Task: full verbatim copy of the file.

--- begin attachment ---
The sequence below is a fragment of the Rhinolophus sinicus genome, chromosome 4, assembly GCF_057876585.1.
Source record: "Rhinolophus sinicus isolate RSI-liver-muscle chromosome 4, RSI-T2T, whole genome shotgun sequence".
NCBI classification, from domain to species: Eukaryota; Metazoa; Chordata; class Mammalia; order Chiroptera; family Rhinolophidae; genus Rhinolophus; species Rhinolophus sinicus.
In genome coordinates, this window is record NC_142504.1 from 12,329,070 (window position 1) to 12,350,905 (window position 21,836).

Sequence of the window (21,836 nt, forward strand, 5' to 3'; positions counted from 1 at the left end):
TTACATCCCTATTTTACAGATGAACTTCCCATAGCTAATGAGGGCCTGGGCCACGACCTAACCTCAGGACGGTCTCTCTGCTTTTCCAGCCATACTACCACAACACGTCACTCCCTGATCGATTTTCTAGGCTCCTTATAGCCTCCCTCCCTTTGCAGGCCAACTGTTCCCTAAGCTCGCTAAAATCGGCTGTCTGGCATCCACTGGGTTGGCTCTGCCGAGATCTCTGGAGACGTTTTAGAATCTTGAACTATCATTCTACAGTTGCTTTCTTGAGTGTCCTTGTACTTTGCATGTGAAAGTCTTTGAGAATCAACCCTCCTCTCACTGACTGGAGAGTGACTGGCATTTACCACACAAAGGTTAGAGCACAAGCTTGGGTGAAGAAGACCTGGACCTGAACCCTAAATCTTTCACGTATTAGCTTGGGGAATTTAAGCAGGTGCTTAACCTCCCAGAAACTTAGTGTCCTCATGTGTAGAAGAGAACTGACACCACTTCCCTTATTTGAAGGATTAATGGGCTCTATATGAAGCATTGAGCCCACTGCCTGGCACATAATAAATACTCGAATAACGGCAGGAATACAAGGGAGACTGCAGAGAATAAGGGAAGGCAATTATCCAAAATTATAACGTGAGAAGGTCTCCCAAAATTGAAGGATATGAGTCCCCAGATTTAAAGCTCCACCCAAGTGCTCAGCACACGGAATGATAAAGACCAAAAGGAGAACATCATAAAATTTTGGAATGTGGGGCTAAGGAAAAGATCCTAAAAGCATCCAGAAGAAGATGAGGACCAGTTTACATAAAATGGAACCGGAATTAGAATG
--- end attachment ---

The sequence below is a fragment of the Rhinolophus sinicus genome, chromosome 4, assembly GCF_057876585.1.
Source record: "Rhinolophus sinicus isolate RSI-liver-muscle chromosome 4, RSI-T2T, whole genome shotgun sequence".
NCBI classification, from domain to species: Eukaryota; Metazoa; Chordata; class Mammalia; order Chiroptera; family Rhinolophidae; genus Rhinolophus; species Rhinolophus sinicus.
In genome coordinates, this window is record NC_142504.1 from 12,329,070 (window position 1) to 12,350,905 (window position 21,836).

Sequence of the window (21,836 nt, forward strand, 5' to 3'; positions counted from 1 at the left end):
TTACATCCCTATTTTACAGATGAACTTCCCATAGCTAATGAGGGCCTGGGCCACGACCTAACCTCAGGACGGTCTCTCTGCTTTTCCAGCCATACTACCACAACACGTCACTCCCTGATCGATTTTCTAGGCTCCTTATAGCCTCCCTCCCTTTGCAGGCCAACTGTTCCCTAAGCTCGCTAAAATCGGCTGTCTGGCATCCACTGGGTTGGCTCTGCCGAGATCTCTGGAGACGTTTTAGAATCTTGAACTATCATTCTACAGTTGCTTTCTTGAGTGTCCTTGTACTTTGCATGTGAAAGTCTTTGAGAATCAACCCTCCTCTCACTGACTGGAGAGTGACTGGCATTTACCACACAAAGGTTAGAGCACAAGCTTGGGTGAAGAAGACCTGGACCTGAACCCTAAATCTTTCACGTATTAGCTTGGGGAATTTAAGCAGGTGCTTAACCTCCCAGAAACTTAGTGTCCTCATGTGTAGAAGAGAACTGACACCACTTCCCTTATTTGAAGGATTAATGGGCTCTATATGAAGCATTGAGCCCACTGCCTGGCACATAATAAATACTCGAATAACGGCAGGAATACAAGGGAGACTGCAGAGAATAAGGGAAGGCAATTATCCAAAATTATAACGTGAGAAGGTCTCCCAAAATTGAAGGATATGAGTCCCCAGATTTAAAGCTCCACCCAAGTGCTCAGCACACGGAATGATAAAGACCAAAAGGAGAACATCATAAAATTTTGGAATGTGGGGCTAAGGAAAAGATCCTAAAAGCATCCAGAAGAAGATGAGGACCAGTTTACATAAAATGGAACCGGAATTAGAATG